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Twitter Warfare

Israel has been attacked in Wikipedia, Facebook, YouTube, and Flickr. Eventually it had to happen… and in messages of 140 characters of less, now Twitter too is being used in public diplomacy against the Jewish state.

The use of conventional Twitter campaigning for political purposes is in the news. The BBC recently reported that the UK Labour Party is encouraging candidates to use Twitter, but also wanting to vet their posts to avoid any embarrassing slip ups. In all, 111 British MP’s are already using Twitter. Through the Twitter network they send messages that are picked up by fans, opponents and the media.

In Israel MKs, such as Deputy Foreign Minister Danny Ayalon, are also making use of Twitter. So is the IDF’s spokesperson and the Israeli Foreign Ministry. What’s new, and likely to rapidly move from public diplomacy to election politics, are efforts to use Twitter to attack, satirise or demonise. Two fake profiles demonstrate the potential. The first, is a FakeDannyAyalon profile on twitter, is an example of political attacks. Using his real picture and a string of 79 posts, the profile spreads over-the-top messages in the Deputy Foreign Minister’s name. One expounds the rights of protestors to express themselves in Iran, going on to say those who do so in Israel should be shot. Another suggests a Palestinian Mandela must be found… so that he can be locked up. The second fake profile of interest is for NGO Monitor. NGO Monitor is the watchdog organisation that reports on human rights NGOs active in the Arab Israeli conflict.  This profile likewise makes over the top and self defeating statements. “‘Telling the truth is less important than defending Israel.’ Yes, EXACTLY! When will you learn?!” it reads. Another comment says “Remember: Everything we say = democratic debate, legitimate criticism. Everything they say = exploiting democracy for a political agenda”.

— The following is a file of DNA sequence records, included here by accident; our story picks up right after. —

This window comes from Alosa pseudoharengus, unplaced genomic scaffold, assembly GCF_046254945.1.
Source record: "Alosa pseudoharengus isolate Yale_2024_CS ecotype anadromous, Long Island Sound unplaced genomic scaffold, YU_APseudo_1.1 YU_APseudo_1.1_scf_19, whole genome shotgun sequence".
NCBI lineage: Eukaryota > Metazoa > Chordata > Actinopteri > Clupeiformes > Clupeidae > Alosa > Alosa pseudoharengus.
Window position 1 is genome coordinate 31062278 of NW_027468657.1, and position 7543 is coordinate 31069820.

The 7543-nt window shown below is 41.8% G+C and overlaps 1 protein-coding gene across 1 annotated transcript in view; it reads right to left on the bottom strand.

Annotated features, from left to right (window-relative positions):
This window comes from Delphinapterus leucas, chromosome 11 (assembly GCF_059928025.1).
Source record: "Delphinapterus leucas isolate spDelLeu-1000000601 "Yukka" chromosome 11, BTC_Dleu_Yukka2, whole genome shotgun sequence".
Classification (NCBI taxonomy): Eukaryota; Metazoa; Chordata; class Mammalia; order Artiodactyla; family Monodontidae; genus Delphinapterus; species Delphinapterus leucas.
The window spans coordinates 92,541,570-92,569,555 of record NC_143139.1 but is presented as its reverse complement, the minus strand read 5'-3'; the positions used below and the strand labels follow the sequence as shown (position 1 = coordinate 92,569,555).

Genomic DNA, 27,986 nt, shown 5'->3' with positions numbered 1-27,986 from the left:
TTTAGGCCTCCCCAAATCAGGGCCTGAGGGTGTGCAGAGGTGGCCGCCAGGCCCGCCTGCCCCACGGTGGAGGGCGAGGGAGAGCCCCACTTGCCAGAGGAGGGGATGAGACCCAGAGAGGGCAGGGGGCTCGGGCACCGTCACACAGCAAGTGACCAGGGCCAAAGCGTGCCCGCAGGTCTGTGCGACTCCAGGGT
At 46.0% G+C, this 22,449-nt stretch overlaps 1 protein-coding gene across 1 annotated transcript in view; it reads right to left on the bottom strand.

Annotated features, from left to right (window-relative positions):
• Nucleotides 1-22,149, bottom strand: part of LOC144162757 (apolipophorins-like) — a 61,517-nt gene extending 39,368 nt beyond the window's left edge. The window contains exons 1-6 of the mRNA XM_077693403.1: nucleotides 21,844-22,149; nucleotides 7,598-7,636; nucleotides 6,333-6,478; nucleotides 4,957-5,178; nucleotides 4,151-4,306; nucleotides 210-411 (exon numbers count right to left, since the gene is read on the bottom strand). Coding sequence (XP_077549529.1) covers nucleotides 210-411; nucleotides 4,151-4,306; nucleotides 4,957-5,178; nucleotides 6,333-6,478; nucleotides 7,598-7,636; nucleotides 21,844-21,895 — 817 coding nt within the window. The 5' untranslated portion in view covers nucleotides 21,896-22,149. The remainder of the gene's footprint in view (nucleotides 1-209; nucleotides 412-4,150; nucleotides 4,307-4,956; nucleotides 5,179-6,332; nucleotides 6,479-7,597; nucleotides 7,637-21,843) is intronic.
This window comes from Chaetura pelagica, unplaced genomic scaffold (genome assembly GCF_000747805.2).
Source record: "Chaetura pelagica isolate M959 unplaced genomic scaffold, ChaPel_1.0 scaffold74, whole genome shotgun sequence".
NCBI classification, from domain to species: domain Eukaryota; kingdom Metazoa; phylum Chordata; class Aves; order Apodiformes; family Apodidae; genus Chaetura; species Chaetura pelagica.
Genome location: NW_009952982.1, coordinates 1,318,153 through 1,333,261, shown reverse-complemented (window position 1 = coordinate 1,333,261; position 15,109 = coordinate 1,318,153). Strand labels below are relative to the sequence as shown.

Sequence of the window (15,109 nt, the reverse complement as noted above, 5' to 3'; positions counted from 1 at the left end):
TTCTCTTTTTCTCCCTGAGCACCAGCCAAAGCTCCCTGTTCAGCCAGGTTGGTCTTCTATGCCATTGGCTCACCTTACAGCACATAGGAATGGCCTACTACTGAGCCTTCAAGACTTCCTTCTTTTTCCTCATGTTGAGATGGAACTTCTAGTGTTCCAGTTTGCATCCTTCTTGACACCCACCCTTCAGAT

Ashley Perry and advisor to Danny Ayalon responded to our enquiries saying they were aware of FakeDannyAyalon on Twitter and that “imitation is the highest form of flattery”. Mr Perry noted that public life leads to an expectation of critical debate and that this was welcome. “Danny joined Twitter to interact with the public and let them know what he is thinking and doing on a daily basis. So we welcome the public’s responses, even through the use of satire.” He went on to note that, “The Deputy Foreign Minister welcomes the impact of social media and the ability to interact one on one with Israelis, Jews, supporters and critics around the world, either through Facebook, Twitter or YouTube webcasts.” Despite the interest from imitators, Danny Ayalon apparently soon launch a blog and an interactive website. One wonders if FakeDannyAyalon will be left by the wayside.

The fake profile for NGO Monitor is less blatant than that for Danny Ayalon. IT differs from NGO Monitor’s real account by only an under score. The posts also link to articles that debate and respond to NGO Monitor reports. The profile itself lists the Palestinian Propaganda site Electronic Intifada as its home page. Electronic Intifada was previously exposed as being behind efforts to manipulate the Wikipedia community after they infiltrated and exposed efforts by CAMERA to encourage more people to become Wikipedia editors.

It’s taken a while, but finally twitter too has become a tool of online warfare. While Facebook bans the use of fake names, Twitter only prohibits Impersonation and Trademark violations. It remains to be seen how far satire can be used as a cover, and how good the satire must be to qualify. One this is certain, the online world is only growing in impact when it comes to politics and the international reputation of countries. Israel is starting to get online, but there is a long way still to go.

Dr. Andre Oboler is a social media expert and Director of the Community Internet Engagement Project. He holds a PhD in Computer Science from Lancaster University in the UK and spent a year as a Post Doctoral Fellow focusing on Online Public Diplomacy at Bar-Ilan University in Israel.

© 2010 Andre Oboler, originally published by Community Internet Engagement Project, March 1st 2010. This article is released under a Creative Commons Attribution-Noncommercial-No Derivative Works 3.0 Unported License. You may repost it else where provided you post it in full and include this notice.